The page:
Where have all the women gone?: Page 3


How to Help Your Business Become an AI Early Adopter


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Kristin Harkness, a software engineer with more than 15 years of experience, doesn't feel that being a woman has been particularly relevant to her work. She has noticed, though, that it takes her longer to establish herself with her co-workers than it does her male counterparts.

"I'm not sure if that's because I'm female or because I work from home," says Harkness, who has telecommuted full-time as a contract programmer for several financial companies since her daughter was born 10 years ago. Harkness graduated from Wellesley College in 1985 with a BS in Computer Science.

Drumright works hard to make sure that women working for her don't feel the alienation she sometimes felt as a woman in a male-dominated field. Although she doesn't make hiring decisions based on gender, she does try to create diverse programming teams that include women. "I am very conscious of the need for women in technology to have good role models," says Drumright. "So I look for female mentors when they are available." To help women she has hired, she created a mentor program and a "buddy" program.

Getting to the girls

The key to attracting women to a career in technology is to get to them while they're young.

Mentors help junior staffers with professional growth issues, like business skills or technical skills. They also provide aspiring women technology professionals with role models, something that is sorely needed in the field, Drumright says. "Buddies" take a new employee under their wing, take her to meetings, or out to lunch, and make sure that she knows a friendly face in the new environment.

"As women, we forget to support each other as peers," she says. "We don't have a strong enough voice, but when we back each other good things start to happen. I am very conscious of the need for women in technology to have good role models, so I look for female mentors when they are available."

Drumright also offers all of her employees a flexible schedule, a benefit that is especially attractive to working mothers. Her staff can work variable hours, work from home a few days, and stay home when their child is sick.

This kind of flexibility is what Harkness finds particularly appealing about her chosen career.

"This is a fabulous field for women," she says. "It's highly lucrative, and it's a field that allows lots of flexibility. That combination makes it a powerful choice for working mothers."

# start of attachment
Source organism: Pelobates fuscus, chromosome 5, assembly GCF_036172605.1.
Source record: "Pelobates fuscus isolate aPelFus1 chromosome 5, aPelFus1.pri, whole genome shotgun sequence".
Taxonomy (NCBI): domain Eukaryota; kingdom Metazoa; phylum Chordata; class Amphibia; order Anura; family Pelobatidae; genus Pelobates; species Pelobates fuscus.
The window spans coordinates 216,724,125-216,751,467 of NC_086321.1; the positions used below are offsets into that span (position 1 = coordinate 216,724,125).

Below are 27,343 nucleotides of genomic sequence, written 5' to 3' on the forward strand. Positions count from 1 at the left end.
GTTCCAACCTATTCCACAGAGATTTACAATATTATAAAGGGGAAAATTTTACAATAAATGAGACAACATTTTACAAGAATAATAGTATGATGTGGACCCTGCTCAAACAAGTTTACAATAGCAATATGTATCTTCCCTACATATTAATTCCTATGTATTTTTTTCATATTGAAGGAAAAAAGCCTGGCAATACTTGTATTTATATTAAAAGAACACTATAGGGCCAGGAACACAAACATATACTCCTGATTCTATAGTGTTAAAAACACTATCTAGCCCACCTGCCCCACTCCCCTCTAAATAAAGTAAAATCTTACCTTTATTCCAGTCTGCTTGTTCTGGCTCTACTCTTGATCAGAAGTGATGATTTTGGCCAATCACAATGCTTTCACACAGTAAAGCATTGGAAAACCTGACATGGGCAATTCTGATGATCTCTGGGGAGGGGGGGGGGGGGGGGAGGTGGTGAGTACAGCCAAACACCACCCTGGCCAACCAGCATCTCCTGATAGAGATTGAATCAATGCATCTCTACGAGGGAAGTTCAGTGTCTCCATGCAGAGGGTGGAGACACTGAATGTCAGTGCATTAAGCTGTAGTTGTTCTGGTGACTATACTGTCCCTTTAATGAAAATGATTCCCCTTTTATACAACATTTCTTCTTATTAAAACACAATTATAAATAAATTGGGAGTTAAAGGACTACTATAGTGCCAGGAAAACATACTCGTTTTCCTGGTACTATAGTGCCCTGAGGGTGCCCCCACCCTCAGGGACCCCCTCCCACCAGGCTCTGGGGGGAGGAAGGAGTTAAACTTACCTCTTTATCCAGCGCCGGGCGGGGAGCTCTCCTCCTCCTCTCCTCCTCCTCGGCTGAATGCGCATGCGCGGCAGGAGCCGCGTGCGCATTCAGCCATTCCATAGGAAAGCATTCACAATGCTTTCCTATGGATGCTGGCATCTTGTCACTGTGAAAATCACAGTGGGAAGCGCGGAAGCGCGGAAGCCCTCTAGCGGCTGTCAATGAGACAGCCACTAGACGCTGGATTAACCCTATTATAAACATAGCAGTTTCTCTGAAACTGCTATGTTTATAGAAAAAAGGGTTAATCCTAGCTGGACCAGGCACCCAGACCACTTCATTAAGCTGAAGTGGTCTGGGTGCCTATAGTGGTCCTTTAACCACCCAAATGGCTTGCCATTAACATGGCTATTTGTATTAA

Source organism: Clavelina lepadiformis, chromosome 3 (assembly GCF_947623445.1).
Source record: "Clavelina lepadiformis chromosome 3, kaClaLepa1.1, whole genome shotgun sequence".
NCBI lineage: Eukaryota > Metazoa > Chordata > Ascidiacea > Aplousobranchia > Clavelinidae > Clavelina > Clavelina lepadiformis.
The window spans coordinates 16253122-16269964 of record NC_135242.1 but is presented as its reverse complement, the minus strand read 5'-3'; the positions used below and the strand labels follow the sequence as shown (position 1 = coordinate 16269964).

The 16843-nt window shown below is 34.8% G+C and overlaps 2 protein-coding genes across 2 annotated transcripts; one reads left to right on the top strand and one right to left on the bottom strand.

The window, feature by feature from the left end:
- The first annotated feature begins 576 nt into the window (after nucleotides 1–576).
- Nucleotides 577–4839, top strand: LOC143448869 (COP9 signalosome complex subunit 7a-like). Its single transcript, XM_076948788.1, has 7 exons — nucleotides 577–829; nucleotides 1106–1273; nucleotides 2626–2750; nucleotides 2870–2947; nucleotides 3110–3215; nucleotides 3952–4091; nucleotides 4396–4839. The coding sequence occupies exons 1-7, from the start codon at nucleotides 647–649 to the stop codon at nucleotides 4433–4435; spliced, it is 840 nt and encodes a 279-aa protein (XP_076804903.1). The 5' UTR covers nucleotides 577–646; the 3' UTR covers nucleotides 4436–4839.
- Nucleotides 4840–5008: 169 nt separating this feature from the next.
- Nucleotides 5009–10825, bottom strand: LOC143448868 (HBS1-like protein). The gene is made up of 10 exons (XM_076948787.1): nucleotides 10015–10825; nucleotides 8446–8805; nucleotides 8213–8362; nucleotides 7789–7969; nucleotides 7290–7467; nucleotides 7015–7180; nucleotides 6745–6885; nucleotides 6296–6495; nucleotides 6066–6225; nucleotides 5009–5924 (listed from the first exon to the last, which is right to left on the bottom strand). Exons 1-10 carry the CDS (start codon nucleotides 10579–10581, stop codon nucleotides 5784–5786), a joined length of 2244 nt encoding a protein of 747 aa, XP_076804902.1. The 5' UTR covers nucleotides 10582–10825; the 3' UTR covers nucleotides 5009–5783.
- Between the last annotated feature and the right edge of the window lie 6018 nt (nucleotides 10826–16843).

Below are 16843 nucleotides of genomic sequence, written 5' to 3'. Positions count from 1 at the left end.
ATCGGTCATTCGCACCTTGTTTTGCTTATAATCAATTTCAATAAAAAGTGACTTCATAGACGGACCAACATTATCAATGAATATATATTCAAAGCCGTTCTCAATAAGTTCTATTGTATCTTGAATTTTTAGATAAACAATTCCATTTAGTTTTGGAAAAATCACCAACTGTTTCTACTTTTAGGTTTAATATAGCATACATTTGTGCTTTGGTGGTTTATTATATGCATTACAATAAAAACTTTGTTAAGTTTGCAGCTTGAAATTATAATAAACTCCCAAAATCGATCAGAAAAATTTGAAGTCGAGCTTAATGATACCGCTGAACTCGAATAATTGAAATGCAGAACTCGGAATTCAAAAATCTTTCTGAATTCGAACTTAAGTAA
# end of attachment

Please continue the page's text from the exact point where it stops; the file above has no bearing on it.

Turning it around

The key to combating the decline of women in technology is to fight the stereotype of computer professionals working in a solitary, sedentary world, according to the recommendations in the American Association of University Women report. Educators and employers need to let girls understand the reality that all jobs, from the arts to law and medicine, will require more computer knowledge. Women and girls must also learn that a career in the sciences can mean a flexible job with high pay.

Drumright, who knew as a girl that technology would have a huge impact on her life and on society, agrees with the report's recommendations.

"We need to get out there and show girls what a career in technology can mean to them," she says. //

Valle Dwight is a freelance writer in Northampton, Mass.

Getting to the girls

The key to attracting women to a career in technology is to get to them while they're young. In its report on technology and girls, the American Association of University Women calls for the support and creation of computing clubs, summer-school classes, mentoring programs, science fairs, and other programs that encourage girls to see themselves as capable of careers in technology. Here's a look at a few innovative programs around the country that support and encourage girls in the sciences:

  • Girls Middle School -- The curriculum in this girls-only middle-school in Mountain View, Calif., focuses on science, technology, and math (about 40% of class time is devoted to the sciences).
  • Girlstart -- This Austin, Texas-based nonprofit organization is dedicated to promoting math, science, and technology-related skills for girls ages 9 to 15. The organization has many innovative programs, including a Girls' Technology Center, that provide hands-on learning opportunities for girls. At Girlstart's Summer Camps, girls create their own Web pages, participate in hands-on math and science activities, and meet women working in nontraditional careers.
  • Eyes to the Future project -- This mentoring program, based in Cambridge, Mass., links middle-school girls with high-school girls who are interested in math and science, and with women in technology and science careers. The goal of the program is to expand girls' visions of career options in the sciences. The program, which started in the fall of 1997, is based at TERC Inc., a research and development organization committed to improving mathematics and science learning and teaching.
  • The Women of NASA -- NASA's online program encourages girls to pursue a career in science and technology. The project includes interactive chats with mentors, profiles of notable women, and tips for teachers to help integrate the information in their classrooms.
  • NetPrep GYRLS -- This national collaboration program between the YWCA and 3Com Corp. will offer high-school girls free, nationwide training in computer networking, resulting in industry-standard certification.
  • --V.D.

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